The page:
"It seemed like it would be fun because, without having any money for marketing or advertising, we would be able to expand the awareness of the record coming out," frontman Greg Attonito says. "When a record came out, it used to be an event. Nowadays, when you release one, it's on everyone's iPod mixed up with all the old songs within a week. So this has helped us."

As for the band's ability to stick together, Attonito says it hasn't always been easy -- especially when the band split with original drummer Shal Khichi in 2000 -- but they've figured out how to cope.

"There's the drive, the music, the uplifting feeling that we get from performing, creating and sharing the music with the audience," he says. "All the relationships we've developed drive us through all the financial crap and long hours of travel and being uncomfortable and away from people we want to be with. It's what we do. It's what we were born to do. It truly is great."


Les Paul Coming Home

Les Paul, who passed away last Thursday at the age of 94, will be buried on Friday in his hometown of Waukesha, Wisconsin.

A private funeral service will be held in New York on Wednesday followed by a reception at the Gibson Showroom. On Friday from 10 to 2 (CDT), there will be a public viewing at the Discovery World Museum in Milwaukee followed by a private family service at the Prairie Home Cemetery in Waukesha. I live about 100 miles from the city, I may go pay my respects to this guitar and music icon.


The Happy Hollows Announce October Release Of Debut Full Length

Acclaimed Los Angeles trio The Happy Hollows have announced the release of their debut full length on October 6th. The album, "Spells" is a culmination of their work with producer and former Mighty Lemon Drops guitarist David Newton (The Little Ones, The Blood Arm), who also produced the group's 2008 EP "Imaginary."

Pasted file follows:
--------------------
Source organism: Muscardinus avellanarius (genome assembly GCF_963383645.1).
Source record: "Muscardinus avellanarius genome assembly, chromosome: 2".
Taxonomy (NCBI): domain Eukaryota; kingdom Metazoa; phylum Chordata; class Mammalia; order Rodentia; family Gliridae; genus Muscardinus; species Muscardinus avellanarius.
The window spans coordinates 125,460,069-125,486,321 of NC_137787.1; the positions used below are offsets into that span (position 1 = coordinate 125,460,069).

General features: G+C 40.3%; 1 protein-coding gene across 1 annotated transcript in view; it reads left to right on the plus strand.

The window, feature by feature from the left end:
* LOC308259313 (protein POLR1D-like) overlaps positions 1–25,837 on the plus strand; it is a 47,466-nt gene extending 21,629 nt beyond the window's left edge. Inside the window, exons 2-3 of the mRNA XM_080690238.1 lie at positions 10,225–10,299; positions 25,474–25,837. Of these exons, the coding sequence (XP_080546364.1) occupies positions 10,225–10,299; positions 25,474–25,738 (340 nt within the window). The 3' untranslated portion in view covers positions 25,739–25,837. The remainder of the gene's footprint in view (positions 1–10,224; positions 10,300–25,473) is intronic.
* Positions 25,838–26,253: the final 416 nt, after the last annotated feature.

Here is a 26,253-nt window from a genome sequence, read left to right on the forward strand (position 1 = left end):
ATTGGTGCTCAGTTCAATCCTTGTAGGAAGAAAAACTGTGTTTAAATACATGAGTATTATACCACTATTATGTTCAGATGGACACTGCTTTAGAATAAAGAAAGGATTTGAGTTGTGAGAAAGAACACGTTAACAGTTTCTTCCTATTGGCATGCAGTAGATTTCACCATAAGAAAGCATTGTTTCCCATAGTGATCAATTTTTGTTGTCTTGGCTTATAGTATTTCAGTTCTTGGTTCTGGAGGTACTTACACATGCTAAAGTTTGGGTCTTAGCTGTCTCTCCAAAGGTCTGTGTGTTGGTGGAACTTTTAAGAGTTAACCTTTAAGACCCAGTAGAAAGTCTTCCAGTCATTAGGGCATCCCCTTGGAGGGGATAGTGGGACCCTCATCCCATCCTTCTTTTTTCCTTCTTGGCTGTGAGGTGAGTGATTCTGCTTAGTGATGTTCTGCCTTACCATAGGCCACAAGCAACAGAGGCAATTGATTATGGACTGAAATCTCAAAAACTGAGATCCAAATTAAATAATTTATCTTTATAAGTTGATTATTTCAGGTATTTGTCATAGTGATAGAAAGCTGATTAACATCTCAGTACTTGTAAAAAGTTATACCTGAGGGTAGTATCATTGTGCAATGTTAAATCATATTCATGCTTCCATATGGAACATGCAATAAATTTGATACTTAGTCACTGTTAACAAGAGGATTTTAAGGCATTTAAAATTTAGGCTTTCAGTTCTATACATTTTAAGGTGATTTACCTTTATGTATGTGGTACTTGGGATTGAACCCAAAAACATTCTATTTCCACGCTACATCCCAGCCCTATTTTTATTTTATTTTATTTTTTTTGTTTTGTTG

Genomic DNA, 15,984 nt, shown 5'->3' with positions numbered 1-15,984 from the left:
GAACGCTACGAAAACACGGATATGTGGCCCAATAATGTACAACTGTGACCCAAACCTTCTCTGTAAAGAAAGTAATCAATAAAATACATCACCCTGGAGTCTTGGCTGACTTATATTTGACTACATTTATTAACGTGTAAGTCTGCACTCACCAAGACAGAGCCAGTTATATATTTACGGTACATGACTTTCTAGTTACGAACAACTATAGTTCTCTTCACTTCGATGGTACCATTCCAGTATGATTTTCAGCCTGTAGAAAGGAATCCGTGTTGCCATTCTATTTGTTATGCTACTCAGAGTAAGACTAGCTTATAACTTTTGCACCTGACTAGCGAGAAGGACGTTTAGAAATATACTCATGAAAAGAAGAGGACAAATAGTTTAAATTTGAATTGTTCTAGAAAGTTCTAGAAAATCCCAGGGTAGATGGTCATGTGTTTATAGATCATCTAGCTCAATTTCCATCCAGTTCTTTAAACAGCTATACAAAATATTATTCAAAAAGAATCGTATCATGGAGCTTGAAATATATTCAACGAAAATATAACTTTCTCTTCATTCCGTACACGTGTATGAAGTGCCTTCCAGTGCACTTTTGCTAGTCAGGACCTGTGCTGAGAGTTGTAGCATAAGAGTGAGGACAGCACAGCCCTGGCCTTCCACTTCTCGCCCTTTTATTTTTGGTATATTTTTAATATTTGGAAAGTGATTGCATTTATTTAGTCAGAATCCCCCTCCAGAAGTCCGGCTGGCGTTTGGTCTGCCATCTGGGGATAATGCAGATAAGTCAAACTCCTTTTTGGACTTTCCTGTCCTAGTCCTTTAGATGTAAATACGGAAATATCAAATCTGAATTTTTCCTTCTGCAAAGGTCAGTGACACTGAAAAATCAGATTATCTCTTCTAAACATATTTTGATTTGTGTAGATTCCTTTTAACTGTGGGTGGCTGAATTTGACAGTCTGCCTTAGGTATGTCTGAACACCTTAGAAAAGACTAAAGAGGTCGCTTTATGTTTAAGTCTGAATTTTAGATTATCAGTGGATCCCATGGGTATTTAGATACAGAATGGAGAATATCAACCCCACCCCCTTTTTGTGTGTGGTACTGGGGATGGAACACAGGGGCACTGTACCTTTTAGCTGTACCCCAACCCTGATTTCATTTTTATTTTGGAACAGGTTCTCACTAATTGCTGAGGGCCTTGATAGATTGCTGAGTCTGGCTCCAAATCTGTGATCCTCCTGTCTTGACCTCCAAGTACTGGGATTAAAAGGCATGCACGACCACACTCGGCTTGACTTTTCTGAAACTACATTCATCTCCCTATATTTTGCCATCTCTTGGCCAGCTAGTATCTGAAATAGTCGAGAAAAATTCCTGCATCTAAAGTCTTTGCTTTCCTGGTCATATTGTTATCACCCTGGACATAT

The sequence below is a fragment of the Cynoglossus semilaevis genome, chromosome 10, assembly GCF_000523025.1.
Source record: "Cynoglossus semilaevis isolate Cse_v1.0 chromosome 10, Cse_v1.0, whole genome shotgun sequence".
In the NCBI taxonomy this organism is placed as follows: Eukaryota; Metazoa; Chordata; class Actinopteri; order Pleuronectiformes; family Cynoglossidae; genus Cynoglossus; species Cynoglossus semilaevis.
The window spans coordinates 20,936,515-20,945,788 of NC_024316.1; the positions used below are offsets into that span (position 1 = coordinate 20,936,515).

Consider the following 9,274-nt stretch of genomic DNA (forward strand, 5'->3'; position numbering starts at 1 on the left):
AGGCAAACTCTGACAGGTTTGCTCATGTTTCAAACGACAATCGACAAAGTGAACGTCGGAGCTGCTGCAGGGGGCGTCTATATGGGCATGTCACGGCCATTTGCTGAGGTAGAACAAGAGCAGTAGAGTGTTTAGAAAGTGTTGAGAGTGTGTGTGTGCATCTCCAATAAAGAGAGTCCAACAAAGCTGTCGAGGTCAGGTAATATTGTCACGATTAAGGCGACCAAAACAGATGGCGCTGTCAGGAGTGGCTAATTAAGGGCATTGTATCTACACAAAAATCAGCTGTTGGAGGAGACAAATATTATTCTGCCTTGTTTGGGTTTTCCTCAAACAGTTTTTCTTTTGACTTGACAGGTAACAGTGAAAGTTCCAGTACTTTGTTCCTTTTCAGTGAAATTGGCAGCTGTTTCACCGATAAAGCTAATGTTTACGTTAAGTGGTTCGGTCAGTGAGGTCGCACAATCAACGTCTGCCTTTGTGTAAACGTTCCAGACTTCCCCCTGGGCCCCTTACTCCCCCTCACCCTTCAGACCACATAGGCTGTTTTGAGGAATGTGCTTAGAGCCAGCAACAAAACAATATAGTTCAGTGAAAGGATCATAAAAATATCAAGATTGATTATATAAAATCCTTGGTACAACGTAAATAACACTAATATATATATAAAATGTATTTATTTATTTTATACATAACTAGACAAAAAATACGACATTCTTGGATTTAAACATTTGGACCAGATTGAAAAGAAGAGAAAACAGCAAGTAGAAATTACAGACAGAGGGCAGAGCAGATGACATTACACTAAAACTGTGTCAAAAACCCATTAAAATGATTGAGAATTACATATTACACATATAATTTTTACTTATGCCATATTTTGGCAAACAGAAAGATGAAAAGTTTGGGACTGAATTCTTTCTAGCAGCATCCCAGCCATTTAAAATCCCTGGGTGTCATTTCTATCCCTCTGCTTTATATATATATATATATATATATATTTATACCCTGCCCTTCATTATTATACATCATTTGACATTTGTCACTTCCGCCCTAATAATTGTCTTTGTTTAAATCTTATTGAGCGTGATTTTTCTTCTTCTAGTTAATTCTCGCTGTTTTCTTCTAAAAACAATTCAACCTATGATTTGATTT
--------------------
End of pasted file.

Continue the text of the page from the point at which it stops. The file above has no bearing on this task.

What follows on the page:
The rock outfit has been getting rave reviews of late with the BBC picking them as a band to watch for 2009, the Los Angeles Times has described the group's sound as a "pugilistic mix of stinging guitars, turbulent rhythms, and shouted vocals" that "alternates between childlike experimentation and ferocious firestorm." AllMusic wrote that the band's "appeal is immediate" and LAist has labeled them "a must see!"


SOIL 'Wanted To Move In More Of A Clean, Classic-Rock Style' For New Album Artwork

Stephen Jensen, the art director, photographer, and graphic designer and founder of F3 Studios in Crystal Lake, Illinois, created the cover artwork for "Picture Perfect", the new album from Chicago heavy rockers SOIL.

Regarding how the design for the new CD was conceived, a posting on the F3 web site reads: "[SOIL] wanted to take a different direction with their artwork. The band returned to Stephen and F3 Studios, who also created their last album, 'True Self', to help take them in a new direction. They were growing tired of the typical dark, edgy design styles in metal music lately and wanted to move in more of a clean, classic-rock style and more photography-driven for the album cover. Stephen was excited about the idea because it's much more of the style that he was influenced by early in his career and was certainly down for the challenge."